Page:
Mahayana Buddhism spawned numerous sutras. Some are especially alive because they are still recited every morning after zazen - in all dojos. In this way they form an integral part of the actual practice of zen in Europe.
Also called the Kesa Sutra, the Takkesa Ge is sung as a sign of veneration of the kesa, the garment of Buddha. Moreover, before putting on the kesa, one places it on top of one's head, silently reciting the Takkesa Ge three times. During sesshins this sutra is sung by everybody together, while seated, after completing the morning zazen.
Called the Heart Sutra because it represents the heart of the great wisdom, it was written between the first and the sixth century of our era. Common to all the different forms of buddhism, it is certainly the most well known of the sutras. The bodhisattva Avalokitesvara gives teaching to Sariputra about the emptiness of every being and every object, because none of these posess a fixed or substantial character. Everything is impermanaent and exists in interdependence, not in isolation.
The Hannya Shingyo is always recited during the ceremony which follows zazen.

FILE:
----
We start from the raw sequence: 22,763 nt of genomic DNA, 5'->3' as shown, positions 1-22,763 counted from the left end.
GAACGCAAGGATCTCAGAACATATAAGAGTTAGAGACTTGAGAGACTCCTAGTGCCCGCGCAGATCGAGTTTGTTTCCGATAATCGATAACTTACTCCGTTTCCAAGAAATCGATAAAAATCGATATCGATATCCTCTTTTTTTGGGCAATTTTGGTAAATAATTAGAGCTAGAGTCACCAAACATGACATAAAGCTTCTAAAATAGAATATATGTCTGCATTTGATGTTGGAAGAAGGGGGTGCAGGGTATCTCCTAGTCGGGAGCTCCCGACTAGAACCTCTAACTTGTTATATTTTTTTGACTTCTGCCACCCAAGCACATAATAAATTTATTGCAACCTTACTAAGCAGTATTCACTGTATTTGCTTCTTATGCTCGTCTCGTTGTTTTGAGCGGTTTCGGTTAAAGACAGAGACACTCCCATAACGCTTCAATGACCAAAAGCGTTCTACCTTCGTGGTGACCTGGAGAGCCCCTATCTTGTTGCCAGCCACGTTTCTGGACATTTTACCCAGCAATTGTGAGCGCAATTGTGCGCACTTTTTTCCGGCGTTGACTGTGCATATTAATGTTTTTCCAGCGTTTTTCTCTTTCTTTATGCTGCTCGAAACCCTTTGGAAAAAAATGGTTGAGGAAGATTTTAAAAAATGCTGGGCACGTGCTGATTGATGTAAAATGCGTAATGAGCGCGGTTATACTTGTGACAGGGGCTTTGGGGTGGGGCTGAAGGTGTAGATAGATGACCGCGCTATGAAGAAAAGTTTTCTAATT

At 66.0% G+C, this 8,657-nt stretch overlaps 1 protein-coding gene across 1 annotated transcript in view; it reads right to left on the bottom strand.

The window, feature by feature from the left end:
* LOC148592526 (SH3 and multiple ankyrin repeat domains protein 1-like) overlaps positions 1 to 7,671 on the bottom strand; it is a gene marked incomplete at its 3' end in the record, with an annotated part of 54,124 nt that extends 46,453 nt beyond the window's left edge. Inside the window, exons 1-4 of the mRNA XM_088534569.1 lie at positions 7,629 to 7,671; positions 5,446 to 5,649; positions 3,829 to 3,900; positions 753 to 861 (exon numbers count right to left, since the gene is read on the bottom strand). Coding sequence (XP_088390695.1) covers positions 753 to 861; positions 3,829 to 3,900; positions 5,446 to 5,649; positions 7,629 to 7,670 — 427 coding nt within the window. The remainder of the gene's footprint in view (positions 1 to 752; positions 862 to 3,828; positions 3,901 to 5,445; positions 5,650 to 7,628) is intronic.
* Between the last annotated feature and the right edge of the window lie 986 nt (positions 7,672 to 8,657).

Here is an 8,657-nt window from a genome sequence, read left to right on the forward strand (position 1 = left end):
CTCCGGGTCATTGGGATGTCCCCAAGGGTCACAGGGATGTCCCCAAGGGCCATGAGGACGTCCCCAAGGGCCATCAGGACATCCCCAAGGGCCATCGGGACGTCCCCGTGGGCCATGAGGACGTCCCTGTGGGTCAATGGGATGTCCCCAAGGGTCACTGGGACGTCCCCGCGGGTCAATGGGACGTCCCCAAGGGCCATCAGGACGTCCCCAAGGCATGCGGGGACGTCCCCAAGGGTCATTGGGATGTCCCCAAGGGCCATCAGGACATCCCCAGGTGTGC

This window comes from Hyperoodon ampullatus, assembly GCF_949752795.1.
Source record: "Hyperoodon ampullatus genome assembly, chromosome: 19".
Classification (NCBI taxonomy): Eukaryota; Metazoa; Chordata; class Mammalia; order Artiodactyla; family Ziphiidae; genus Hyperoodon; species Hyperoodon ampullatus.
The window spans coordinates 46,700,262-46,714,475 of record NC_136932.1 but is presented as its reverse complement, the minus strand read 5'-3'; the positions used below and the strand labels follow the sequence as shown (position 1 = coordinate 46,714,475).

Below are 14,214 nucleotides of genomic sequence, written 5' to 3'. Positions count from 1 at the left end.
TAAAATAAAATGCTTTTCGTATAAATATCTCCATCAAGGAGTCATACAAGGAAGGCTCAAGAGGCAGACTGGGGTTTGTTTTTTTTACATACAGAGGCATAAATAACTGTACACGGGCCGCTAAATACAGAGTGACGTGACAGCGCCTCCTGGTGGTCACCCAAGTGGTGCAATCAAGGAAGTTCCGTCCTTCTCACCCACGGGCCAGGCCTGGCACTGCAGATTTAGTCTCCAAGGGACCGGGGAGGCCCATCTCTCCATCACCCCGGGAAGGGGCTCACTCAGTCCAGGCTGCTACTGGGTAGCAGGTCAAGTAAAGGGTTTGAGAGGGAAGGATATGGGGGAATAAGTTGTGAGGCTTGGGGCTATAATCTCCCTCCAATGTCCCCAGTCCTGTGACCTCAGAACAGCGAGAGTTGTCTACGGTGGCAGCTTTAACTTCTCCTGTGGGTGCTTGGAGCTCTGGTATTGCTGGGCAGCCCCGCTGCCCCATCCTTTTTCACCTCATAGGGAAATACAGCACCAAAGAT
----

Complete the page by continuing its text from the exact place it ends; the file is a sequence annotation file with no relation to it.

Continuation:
Shigu Seigan Mon
This short sutra represents the ideal of the bodhisattva consisting of it's four fundamental vows, whose first vow - to save all sentient beings - contains the other three. Sung every morning, this sutra reminds us of the highest mission as practicioner of Mahayana Buddhism and human being in this world. Every day we renew this vow.
The Shigu Seigan Mon follows the Hannya Shingyo during ceremonies.
This sutra is a commemoration of all the great masters mentioned. Not all the Budhhas and Patriarchs are mentioned in this brief recitation. The most important patriarchs of our Soto tradition such as Budhha, Bodhidharma, Dogen, Keisan, Kodo Sawaki, Taisen Deshimaru and Niwa Zenji are respectfully mentioned and thanked.
The Eko is recited during the morning ceremony.
This sutra is a universal invocation wishing that all sentient beings should awaken to the Way of the Budhha.
The Fueko is recited at the time of the short evening cermeony which closes the day.
Ji ho san shi
This sutra, which closes the ceremony, is recited as a sign of gratitude to all the Budhhas and the Patriarchs. The Ji ho San Shi is usually accompanied by sampaï; three prostrations.